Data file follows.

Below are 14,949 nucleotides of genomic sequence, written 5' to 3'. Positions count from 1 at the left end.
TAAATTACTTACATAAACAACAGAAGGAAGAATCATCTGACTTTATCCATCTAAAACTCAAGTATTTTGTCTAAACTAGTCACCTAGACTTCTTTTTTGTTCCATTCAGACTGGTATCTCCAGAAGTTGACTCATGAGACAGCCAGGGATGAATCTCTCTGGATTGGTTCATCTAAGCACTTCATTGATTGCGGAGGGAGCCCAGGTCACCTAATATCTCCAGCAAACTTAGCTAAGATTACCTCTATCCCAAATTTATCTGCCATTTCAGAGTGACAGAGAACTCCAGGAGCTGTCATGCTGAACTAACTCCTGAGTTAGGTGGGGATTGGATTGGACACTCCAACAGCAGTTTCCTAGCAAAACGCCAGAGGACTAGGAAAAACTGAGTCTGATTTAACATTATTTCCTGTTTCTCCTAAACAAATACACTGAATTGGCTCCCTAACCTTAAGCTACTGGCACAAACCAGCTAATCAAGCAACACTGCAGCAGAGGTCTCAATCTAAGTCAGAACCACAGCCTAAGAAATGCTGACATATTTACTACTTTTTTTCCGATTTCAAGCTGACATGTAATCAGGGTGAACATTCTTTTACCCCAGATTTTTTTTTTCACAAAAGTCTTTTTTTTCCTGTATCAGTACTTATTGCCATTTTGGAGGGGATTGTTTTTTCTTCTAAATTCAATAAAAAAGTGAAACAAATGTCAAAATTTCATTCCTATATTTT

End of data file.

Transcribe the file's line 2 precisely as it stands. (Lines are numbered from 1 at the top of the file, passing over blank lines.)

TAAATTACTTACATAAACAACAGAAGGAAGAATCATCTGACTTTATCCATCTAAAACTCAAGTATTTTGTCTAAACTAGTCACCTAGACTTCTTTTTTGTTCCATTCAGACTGGTATCTCCAGAAGTTGACTCATGAGACAGCCAGGGATGAATCTCTCTGGATTGGTTCATCTAAGCACTTCATTGATTGCGGAGGGAGCCCAGGTCACCTAATATCTCCAGCAAACTTAGCTAAGATTACCTCTATCCCAAATTTATCTGCCATTTCAGAGTGACAGAGAACTCCAGGAGCTGTCATGCTGAACTAACTCCTGAGTTAGGTGGGGATTGGATTGGACACTCCAACAGCAGTTTCCTAGCAAAACGCCAGAGGACTAGGAAAAACTGAGTCTGATTTAACATTATTTCCTGTTTCTCCTAAACAAATACACTGAATTGGCTCCCTAACCTTAAGCTACTGGCACAAACCAGCTAATCAAGCAACACTGCAGCAGAGGTCTCAATCTAAGTCAGAACCACAGCCTAAGAAATGCTGACATATTTACTACTTTTTTTCCGATTTCAAGCTGACATGTAATCAGGGTGAACATTCTTTTACCCCAGATTTTTTTTTTCACAAAAGTCTTTTTTTTCCTGTATCAGTACTTATTGCCATTTTGGAGGGGATTGTTTTTTCTTCTAAATTCAATAAAAAAGTGAAACAAATGTCAAAATTTCATTCCTATATTTT